Article 0 Reads 2 Citations Historical Loss and Current Rehabilitation of Shoreline Habitat along an Urban-Industrial River—Detroit River, Michigan,... John H. Hartig, David Bennion Published: 15 May 2017
Sustainability, doi: 10.3390/su9050828
DOI See at publisher website ABS Show/hide abstract
The purpose of this study was to evaluate the historical loss and current shoreline habitat rehabilitation efforts along the urban-industrial Detroit River using geographical information system methods and a shoreline survey. This study found a 97% loss of historical coastal wetlands to human development. By 1985, 55% of the U.S. mainland shoreline had been hardened with steel sheet piling or concrete breakwater that provide limited habitat. Since 1995, 19 projects were implemented, improving 4.93 km of shoreline habitat. A comparison of the 1985 and 2015 georeferenced aerial imagery showed that 2.32 km of soft shoreline was also converted to hard shoreline during this timeframe. Of the 19 projects surveyed, 11 representing 3.35 km made habitat improvements to shoreline that was already georeferenced as “soft“, three representing 360 m converted shoreline from “hard” to “soft”, and five representing 1.22 km added incidental habitat to hardened shoreline. Even with the addition of 1.58 km of new soft shoreline and incidental habitat, there was an overall net loss of 0.74 km of soft shoreline over the 30-year timeframe. To reach the “good” state of at least 70% soft shoreline, an additional 12.1 km of soft shoreline will have to be added. This confirms that shoreline hardening continues despite the best efforts of resource managers and conservation organizations. Resource managers must become opportunistic and get involved up front in urban waterfront redevelopment projects to advocate for habitat. Incremental progress will undoubtedly be slow following adaptive management.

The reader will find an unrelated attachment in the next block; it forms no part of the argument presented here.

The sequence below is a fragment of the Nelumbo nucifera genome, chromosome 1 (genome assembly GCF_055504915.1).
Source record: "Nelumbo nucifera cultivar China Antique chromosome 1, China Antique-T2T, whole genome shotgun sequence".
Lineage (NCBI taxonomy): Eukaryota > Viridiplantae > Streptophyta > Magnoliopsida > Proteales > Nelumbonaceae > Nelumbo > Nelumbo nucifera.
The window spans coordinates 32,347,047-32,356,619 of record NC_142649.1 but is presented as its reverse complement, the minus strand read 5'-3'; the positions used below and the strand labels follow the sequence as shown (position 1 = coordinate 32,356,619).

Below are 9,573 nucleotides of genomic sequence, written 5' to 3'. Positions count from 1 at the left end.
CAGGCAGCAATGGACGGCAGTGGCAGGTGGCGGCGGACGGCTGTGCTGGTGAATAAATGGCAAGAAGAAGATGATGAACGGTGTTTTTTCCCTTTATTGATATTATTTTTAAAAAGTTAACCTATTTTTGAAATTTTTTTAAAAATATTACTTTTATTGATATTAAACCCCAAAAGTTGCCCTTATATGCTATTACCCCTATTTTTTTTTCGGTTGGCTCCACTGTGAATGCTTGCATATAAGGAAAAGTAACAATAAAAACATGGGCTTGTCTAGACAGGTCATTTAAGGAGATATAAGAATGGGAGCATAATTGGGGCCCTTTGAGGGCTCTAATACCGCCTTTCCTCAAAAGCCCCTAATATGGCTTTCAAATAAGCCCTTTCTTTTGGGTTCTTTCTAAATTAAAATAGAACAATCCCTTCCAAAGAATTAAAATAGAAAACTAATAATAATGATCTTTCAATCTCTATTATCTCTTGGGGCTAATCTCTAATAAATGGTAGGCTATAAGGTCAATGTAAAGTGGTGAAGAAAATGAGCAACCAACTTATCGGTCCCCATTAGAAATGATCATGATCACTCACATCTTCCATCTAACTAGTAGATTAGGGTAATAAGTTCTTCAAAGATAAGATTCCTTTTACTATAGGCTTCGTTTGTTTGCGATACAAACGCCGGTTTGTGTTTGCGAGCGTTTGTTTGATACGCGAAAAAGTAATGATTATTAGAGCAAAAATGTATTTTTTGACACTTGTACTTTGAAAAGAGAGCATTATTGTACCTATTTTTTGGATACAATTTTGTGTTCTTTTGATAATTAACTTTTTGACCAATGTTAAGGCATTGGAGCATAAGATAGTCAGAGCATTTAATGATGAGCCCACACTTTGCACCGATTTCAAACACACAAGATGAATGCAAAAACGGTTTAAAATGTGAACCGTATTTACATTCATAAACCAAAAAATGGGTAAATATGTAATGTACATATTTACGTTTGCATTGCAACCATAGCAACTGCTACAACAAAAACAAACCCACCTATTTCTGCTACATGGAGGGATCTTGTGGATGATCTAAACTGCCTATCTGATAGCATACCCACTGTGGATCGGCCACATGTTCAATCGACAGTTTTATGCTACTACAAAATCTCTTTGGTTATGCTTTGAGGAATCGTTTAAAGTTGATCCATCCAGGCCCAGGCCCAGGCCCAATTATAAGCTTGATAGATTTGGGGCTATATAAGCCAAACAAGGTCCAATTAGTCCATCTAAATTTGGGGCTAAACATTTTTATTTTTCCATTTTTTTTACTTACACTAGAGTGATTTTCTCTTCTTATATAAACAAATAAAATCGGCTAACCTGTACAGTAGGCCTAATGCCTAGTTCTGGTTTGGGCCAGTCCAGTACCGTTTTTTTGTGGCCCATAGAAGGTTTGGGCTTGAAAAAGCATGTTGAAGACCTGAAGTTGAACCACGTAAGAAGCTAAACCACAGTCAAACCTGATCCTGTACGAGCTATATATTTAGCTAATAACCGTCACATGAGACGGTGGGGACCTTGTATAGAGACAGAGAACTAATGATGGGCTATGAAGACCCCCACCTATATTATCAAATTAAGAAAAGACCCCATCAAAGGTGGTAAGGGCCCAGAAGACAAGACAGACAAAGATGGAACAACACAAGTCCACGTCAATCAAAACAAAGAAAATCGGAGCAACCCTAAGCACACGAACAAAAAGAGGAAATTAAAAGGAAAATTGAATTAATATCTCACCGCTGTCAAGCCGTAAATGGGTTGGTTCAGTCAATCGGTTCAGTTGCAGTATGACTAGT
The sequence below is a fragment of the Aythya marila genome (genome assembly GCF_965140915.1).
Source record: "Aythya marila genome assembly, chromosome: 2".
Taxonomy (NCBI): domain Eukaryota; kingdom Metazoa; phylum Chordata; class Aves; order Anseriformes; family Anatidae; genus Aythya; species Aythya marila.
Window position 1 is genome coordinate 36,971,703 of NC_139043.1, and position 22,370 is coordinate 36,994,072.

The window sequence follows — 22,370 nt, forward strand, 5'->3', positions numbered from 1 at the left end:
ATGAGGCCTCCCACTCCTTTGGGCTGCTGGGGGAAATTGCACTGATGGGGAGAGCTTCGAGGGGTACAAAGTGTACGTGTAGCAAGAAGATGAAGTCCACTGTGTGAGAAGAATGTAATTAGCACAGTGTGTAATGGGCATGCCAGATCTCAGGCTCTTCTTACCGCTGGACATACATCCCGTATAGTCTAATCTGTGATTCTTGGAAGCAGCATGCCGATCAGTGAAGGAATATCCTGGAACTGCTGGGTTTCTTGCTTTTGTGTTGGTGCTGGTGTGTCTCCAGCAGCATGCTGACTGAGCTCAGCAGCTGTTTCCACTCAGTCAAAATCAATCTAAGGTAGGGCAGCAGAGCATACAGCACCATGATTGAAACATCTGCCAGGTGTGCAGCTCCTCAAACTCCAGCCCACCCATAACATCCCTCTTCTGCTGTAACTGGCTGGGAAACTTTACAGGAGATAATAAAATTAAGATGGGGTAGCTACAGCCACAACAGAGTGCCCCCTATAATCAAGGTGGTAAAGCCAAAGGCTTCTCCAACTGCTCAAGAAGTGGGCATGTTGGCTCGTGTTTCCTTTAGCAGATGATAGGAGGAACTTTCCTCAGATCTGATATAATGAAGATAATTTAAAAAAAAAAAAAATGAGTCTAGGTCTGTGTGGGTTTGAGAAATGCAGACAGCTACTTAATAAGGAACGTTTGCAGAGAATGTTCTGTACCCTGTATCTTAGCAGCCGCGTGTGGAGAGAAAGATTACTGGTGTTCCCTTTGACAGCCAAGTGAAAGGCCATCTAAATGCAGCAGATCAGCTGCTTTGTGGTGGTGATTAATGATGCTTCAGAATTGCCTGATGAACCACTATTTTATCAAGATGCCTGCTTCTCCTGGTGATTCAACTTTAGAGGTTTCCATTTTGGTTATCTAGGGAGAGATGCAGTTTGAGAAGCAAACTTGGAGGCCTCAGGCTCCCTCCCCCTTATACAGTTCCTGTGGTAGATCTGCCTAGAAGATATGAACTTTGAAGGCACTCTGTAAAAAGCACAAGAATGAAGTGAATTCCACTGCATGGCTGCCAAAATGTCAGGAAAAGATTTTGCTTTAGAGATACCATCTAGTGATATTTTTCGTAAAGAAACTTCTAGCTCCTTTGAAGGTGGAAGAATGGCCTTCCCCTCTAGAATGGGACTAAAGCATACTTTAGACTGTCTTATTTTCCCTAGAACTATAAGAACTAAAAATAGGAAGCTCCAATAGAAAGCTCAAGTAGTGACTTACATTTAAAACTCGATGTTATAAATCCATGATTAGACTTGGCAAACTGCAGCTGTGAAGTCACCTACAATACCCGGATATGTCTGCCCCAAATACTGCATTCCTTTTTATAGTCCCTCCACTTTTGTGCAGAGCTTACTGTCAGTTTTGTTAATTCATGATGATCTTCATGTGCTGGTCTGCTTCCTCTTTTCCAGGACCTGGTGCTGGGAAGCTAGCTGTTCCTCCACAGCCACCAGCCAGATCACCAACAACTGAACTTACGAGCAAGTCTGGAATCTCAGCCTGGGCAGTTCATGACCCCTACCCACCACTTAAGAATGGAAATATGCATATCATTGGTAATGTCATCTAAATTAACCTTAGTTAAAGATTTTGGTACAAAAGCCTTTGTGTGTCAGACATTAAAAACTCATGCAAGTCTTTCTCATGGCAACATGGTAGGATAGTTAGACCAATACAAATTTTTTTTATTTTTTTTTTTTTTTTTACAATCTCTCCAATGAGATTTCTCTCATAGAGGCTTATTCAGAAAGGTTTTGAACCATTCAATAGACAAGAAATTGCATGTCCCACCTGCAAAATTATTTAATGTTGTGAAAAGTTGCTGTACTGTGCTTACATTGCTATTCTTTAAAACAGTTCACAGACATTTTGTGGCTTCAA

Article 0 Reads 3 Citations Validation of a spatial model used to locate fish spawning reef construction sites in the St. Clair–Detroit River system Jason L. Fischer, David Bennion, Edward F. Roseman, Bruce A.... Published: 01 December 2015
Journal of Great Lakes Research, doi: 10.1016/j.jglr.2015.09.019
DOI See at publisher website
Article 0 Reads 9 Citations A scientific basis for restoring fish spawning habitat in the St. Clair and Detroit Rivers of the Laurentian Great Lakes Bruce A. Manny, Edward F. Roseman, Gregory Kennedy, James C.... Published: 05 December 2014
Restoration Ecology, doi: 10.1111/rec.12159
DOI See at publisher website
Article 0 Reads 8 Citations A model to locate potential areas for lake sturgeon spawning habitat construction in the St. Clair–Detroit River System David H. Bennion, Bruce A. Manny Published: 01 January 2014
Journal of Great Lakes Research, doi: 10.1016/j.jglr.2014.02.002
DOI See at publisher website